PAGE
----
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Negativity in Bellydance

Katie Sahar When we start bellydancing, most of us are lucky to have a honeymoon period of a few months, or even years, where our journey is positive and uplifting: we’re making new friends, learning how to move our bodies, buying sparkly things that make us feel beautiful, and our teachers are proud of us when we do our first showcases.

There eventually comes a time when this bubble is burst and we are on the receiving end of nasty, catty, comments, either from our peers or teachers (which is a topic for another article), or possibly from our friends or family not involved in the dance. The instances of this happening increase the more involved we get, and the more we put ourselves ‘out there’, regardless of if we turn professional or not. The likelihood of receiving negative comments exponentially increases once you start putting yourself online, which is a main factor of many dancers not having a strong social media presence.

However, I think that our current culture of trying to avoid negativity by not talking about it, sweeping it under the rug, or attributing it to someone just being ‘toxic’ is not helpful, and

harmful to our community at large. Instead, I hope to show that we can control our own internal responses to negativity and move beyond them with our self esteem intact.

Practical Advice for Handling Negativity

Consider the source of the comment. If you’re online, is it an anonymous account or

someone you don’t know? If so, there are just some people who are miserable trolls hiding

behind their keyboard. There is absolutely no reason for you to waste a second of your time

pondering their thoughts: by doing so you are allowing them to live in your brain rent-free, and you don’t even know who they are. Delete, block, and move on!

If it’s another dancer, or someone you do know, think about WHY they would have something negative say about you. Remember when our parents told us that ‘when you point a finger, there’s three pointing back at you’? That adage works here, because truly, comments are always a reflection of the speaker, not the receiver. Can you imagine being so miserable that you would take time out of your day to say nasty things to people? If you’re reading this, I’m sure you can’t.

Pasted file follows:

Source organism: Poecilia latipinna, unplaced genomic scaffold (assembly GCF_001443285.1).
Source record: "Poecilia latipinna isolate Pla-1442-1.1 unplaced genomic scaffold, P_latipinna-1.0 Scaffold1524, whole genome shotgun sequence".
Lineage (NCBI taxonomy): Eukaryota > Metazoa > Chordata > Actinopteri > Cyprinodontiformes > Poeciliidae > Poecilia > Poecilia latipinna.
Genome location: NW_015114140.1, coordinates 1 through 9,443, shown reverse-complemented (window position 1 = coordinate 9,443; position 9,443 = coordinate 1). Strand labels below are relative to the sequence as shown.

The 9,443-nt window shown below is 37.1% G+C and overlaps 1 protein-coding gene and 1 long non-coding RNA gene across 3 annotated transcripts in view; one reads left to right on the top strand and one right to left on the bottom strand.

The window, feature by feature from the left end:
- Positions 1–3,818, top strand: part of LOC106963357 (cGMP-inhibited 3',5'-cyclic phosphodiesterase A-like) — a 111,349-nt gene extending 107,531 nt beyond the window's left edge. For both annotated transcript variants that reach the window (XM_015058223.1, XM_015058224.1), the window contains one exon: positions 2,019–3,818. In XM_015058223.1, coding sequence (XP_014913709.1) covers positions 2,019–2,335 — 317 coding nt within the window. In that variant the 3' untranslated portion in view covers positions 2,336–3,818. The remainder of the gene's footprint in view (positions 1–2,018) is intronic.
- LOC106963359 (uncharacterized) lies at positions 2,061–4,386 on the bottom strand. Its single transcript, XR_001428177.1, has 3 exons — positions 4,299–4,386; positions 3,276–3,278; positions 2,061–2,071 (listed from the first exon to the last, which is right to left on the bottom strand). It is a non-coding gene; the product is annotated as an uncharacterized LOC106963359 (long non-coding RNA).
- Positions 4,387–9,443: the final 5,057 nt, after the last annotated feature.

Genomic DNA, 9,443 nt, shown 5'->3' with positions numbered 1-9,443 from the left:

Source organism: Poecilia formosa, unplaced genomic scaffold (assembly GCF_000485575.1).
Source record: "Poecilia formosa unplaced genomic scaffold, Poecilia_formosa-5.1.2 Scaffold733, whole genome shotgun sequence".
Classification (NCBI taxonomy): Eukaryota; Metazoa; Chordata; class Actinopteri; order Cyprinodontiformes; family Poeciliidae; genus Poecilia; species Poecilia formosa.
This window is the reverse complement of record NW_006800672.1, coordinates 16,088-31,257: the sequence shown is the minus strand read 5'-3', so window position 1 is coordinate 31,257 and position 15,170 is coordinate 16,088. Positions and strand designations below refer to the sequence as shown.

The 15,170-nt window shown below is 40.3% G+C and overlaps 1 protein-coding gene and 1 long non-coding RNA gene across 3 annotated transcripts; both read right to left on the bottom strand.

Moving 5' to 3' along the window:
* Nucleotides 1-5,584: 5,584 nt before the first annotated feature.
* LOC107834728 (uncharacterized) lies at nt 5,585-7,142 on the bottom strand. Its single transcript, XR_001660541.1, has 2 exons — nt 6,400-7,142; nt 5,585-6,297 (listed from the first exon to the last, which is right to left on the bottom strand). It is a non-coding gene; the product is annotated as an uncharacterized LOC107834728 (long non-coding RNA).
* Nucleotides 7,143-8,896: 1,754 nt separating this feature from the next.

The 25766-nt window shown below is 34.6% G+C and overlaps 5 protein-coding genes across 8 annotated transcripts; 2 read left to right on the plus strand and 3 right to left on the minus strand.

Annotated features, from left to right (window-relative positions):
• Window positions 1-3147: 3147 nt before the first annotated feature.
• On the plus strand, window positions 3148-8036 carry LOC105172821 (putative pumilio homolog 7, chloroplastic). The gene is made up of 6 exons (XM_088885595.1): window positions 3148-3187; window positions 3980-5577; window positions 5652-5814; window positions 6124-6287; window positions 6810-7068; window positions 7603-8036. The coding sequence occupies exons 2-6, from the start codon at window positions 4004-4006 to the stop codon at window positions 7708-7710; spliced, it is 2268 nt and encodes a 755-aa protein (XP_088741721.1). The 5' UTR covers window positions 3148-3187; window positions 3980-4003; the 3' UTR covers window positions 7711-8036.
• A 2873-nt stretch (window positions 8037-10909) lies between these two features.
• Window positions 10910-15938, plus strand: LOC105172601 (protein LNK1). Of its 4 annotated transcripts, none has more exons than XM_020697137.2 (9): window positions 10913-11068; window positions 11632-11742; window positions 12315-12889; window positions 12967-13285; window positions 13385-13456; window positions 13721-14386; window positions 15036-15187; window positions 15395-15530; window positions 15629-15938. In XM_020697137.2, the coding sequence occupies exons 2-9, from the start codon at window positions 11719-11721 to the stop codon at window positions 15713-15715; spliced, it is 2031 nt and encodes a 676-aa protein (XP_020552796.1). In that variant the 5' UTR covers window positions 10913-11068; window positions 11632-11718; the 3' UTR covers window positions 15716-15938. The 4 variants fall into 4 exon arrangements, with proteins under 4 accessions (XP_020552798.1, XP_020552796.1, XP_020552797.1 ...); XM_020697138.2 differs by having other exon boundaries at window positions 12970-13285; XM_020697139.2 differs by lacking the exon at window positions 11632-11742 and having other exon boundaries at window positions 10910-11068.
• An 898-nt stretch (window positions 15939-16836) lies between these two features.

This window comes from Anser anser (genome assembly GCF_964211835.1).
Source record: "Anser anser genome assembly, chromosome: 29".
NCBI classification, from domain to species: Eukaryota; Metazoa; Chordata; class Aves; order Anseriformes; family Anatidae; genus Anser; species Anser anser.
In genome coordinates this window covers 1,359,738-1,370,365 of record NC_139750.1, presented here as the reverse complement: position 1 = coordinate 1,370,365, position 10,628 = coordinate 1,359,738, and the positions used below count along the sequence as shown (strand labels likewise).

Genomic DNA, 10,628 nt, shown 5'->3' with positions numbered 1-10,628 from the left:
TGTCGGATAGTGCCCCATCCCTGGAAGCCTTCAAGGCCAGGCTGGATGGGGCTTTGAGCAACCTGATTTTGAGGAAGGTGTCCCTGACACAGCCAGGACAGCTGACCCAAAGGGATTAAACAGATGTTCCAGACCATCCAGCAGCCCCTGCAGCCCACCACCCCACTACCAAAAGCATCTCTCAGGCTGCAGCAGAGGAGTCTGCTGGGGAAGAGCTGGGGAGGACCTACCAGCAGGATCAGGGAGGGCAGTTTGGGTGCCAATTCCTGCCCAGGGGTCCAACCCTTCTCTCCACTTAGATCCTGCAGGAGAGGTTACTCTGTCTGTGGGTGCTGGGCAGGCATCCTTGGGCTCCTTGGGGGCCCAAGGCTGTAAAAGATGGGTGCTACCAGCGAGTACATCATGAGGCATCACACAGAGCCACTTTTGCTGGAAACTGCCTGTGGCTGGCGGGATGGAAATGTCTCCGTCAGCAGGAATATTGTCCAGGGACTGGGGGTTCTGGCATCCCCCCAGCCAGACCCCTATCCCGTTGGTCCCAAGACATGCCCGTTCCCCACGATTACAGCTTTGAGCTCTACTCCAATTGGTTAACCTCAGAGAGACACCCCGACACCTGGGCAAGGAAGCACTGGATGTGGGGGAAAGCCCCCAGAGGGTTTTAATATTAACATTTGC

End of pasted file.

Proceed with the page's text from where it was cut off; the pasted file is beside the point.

Think About Their Motivation. Let’s pretend another dancer comes and tells you that your costume is ugly the night you are performing. Think: What are they trying to gain from giving you their unsolicited opinion? Do they want to ruin your mood before you do go on stage or after you did a crowd pleasing piece? If this is the case, they are either jealous that you have the confidence to do what you do OR they are afraid that you are outshining THEM. If it’s not a dancer has a nasty comment for you (for example, I receive occasional comments about being ’too fat to bellydance’ from other women not in the dance community). Comments like these are likely just the commenter saying something about what they, themselves, are insecure about. In my case, it’s usually women struggling with their own body image that make this comment to me! I purposefully decide to have empathy for them that they are choosing not to accept themselves the way they are in this moment, and move on with my life.